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Birdshot retinochoroiditis: the origins of the disease name
Birdshot retinochoroiditis (BRC) is a uveitis predominantly affecting the posterior segment of the eye with dual, independent retinal and choroidal inflammation and almost only seen in Caucasians.1 ,2 Ryan and Maumenee first described the bilateral retinochoroidal inflammatory disease in early 1980, reporting on 13 patients.2 These authors called it ‘birdshot retinochoroidopathy’ because they found that lesions had a pattern comparable to that seen in wounds produced by birdshot shotguns. Later in 1980, Kaplan and Aaberg published a series of four similar cases ‘involving a choroidal and retinal pigment epithelium disease not previously described’, which they also called birdshot retinochoroidopathy.3 In 1981, Gass described 11 similar cases and called the disease vitiliginous chorioretinitis.4
In these first articles on the disease, clinicians had no choice but to rely on fundus examination and fluorescein angiography (FA). Therefore, the striking choroidal involvement seen on fundus examination was at the origin of the eponym the authors chose to give to the disease, because both ‘birdshot’ and ‘vitiliginous’ refer to the typical rice-shaped, depigmented choroidal birdshot fundus lesions (BFLs) that strongly and specifically characterised the condition. Of the two designations, ‘birdshot’ became the universally used and accepted term. It is understandable that such remarkable choroidal signs determined the naming of the disease because the retinal and FA signs were so much less specific and pathognomonic. Nevertheless, an important FA sign was noted by Gass, who observed retinal vasculitis of small and large vessels and the profuse leakage of fluorescein into the retina in the early disease, as well as a reduced presence of fluorescein in the large veins.4 He interpreted this feature as a substantial delay in retinal arteriovenous circulation, an explanation that was later shown to be inexact, thanks to the use of dual FA/indocyanine green angiography (ICGA) (see …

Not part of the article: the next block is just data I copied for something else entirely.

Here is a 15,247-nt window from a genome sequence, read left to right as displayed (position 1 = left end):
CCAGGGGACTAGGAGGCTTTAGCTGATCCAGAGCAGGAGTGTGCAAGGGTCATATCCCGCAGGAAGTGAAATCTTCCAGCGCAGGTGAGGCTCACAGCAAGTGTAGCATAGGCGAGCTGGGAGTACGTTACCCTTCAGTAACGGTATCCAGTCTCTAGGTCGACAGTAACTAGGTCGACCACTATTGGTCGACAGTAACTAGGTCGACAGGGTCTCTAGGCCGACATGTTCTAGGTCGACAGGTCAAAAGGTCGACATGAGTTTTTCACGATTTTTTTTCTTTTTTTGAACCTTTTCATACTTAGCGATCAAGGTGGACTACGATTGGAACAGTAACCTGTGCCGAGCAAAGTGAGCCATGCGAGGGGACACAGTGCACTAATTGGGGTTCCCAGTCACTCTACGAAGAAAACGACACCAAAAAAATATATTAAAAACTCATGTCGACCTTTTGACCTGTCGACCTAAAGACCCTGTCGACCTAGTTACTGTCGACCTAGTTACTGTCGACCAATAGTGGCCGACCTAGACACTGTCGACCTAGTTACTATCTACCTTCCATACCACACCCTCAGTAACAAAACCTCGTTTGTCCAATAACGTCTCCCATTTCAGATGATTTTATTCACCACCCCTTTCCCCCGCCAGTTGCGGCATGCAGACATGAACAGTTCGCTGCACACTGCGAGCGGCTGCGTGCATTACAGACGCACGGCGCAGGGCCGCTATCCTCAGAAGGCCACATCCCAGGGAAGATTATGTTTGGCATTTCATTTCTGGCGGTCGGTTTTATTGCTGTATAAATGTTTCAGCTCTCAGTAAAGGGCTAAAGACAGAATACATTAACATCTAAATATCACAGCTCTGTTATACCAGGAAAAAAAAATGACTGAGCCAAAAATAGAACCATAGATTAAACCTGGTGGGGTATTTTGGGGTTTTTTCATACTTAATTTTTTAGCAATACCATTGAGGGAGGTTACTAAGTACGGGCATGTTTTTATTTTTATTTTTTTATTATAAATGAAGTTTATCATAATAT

Competing interests None declared.
Provenance and peer review Commissioned; externally peer reviewed.